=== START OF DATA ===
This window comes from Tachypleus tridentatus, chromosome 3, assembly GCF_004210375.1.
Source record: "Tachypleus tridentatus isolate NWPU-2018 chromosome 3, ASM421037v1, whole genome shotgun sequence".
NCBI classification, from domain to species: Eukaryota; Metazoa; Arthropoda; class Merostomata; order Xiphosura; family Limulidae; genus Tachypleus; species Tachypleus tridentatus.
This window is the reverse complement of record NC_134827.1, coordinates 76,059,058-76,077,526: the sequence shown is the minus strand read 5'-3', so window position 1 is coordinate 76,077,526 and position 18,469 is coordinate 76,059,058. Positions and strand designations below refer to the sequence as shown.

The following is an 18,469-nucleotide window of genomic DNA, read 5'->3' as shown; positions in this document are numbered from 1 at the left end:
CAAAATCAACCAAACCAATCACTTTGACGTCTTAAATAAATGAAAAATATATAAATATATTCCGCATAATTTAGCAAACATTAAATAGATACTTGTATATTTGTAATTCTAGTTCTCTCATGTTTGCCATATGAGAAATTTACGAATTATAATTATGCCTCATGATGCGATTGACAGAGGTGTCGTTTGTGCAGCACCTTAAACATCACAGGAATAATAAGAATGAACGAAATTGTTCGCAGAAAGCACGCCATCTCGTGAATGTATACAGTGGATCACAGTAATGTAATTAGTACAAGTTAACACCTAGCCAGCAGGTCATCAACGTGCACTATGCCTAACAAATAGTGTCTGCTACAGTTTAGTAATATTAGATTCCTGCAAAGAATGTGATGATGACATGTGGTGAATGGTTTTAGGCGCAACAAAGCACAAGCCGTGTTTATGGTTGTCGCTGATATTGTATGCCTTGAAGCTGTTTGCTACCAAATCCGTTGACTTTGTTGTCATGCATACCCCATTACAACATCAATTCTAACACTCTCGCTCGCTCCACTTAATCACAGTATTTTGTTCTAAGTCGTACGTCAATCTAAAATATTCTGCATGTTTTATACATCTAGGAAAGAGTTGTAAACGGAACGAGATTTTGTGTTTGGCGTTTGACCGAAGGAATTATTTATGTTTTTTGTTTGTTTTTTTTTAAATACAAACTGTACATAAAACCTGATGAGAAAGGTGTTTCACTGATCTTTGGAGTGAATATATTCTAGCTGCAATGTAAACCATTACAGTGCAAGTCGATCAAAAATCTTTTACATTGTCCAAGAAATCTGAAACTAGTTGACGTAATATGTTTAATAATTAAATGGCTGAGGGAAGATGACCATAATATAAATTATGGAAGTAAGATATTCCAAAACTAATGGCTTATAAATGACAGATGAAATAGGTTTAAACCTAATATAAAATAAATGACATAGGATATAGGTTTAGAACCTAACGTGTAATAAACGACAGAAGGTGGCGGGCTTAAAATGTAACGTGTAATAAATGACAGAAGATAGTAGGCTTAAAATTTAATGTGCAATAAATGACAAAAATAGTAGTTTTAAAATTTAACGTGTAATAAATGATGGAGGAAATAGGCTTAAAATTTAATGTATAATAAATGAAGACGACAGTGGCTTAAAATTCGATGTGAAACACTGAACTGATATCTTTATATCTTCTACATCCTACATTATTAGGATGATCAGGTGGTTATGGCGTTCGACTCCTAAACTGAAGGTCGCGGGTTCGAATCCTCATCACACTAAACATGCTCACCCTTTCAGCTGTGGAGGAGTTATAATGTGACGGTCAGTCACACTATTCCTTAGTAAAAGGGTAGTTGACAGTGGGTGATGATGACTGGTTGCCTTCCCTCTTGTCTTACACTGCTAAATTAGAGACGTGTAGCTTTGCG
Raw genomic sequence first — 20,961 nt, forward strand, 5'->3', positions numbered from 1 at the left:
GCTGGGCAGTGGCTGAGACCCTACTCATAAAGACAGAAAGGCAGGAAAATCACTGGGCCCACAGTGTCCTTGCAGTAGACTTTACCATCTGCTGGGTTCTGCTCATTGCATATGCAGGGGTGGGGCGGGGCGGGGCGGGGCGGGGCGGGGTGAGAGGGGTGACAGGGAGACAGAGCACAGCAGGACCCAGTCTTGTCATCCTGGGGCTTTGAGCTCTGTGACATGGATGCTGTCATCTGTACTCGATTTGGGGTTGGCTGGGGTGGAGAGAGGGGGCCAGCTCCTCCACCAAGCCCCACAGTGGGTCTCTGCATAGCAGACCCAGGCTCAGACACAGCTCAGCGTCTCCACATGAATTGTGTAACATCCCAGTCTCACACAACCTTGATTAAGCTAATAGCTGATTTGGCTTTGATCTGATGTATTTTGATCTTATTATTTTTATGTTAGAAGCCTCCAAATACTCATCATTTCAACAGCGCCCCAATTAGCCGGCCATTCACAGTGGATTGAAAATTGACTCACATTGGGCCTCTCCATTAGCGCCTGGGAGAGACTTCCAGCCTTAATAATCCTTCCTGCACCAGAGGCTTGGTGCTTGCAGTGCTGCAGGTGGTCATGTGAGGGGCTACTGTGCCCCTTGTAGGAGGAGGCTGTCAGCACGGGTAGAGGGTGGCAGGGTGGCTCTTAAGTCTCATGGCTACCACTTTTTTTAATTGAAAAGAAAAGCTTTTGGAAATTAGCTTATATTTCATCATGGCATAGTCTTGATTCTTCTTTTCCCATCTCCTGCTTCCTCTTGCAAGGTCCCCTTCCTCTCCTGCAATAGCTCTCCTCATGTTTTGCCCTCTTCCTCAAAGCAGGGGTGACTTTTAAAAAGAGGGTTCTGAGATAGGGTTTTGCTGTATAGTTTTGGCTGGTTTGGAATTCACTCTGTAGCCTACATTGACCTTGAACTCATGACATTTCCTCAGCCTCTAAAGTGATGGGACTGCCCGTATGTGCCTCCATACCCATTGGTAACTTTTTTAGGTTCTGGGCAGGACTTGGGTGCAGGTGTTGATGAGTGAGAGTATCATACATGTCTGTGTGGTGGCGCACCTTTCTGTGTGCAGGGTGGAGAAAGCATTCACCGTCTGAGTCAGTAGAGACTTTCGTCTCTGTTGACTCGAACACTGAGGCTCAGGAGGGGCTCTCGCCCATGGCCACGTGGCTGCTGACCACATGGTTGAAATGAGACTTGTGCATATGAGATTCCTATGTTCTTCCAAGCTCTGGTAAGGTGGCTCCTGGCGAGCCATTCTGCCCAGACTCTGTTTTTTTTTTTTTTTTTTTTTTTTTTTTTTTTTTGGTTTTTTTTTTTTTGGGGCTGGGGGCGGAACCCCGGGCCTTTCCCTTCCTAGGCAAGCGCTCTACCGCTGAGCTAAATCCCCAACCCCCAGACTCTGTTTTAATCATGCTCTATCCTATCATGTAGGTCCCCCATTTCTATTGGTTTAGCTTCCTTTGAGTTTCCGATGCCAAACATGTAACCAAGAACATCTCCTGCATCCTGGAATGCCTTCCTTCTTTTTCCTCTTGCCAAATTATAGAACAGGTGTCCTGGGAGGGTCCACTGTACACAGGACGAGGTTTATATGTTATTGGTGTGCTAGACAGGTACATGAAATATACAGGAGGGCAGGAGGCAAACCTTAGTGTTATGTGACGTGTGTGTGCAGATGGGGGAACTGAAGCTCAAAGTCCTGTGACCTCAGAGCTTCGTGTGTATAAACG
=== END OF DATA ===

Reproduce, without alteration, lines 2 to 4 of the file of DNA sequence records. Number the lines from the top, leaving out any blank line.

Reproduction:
Source record: "Tachypleus tridentatus isolate NWPU-2018 chromosome 3, ASM421037v1, whole genome shotgun sequence".
NCBI classification, from domain to species: Eukaryota; Metazoa; Arthropoda; class Merostomata; order Xiphosura; family Limulidae; genus Tachypleus; species Tachypleus tridentatus.
This window is the reverse complement of record NC_134827.1, coordinates 76,059,058-76,077,526: the sequence shown is the minus strand read 5'-3', so window position 1 is coordinate 76,077,526 and position 18,469 is coordinate 76,059,058. Positions and strand designations below refer to the sequence as shown.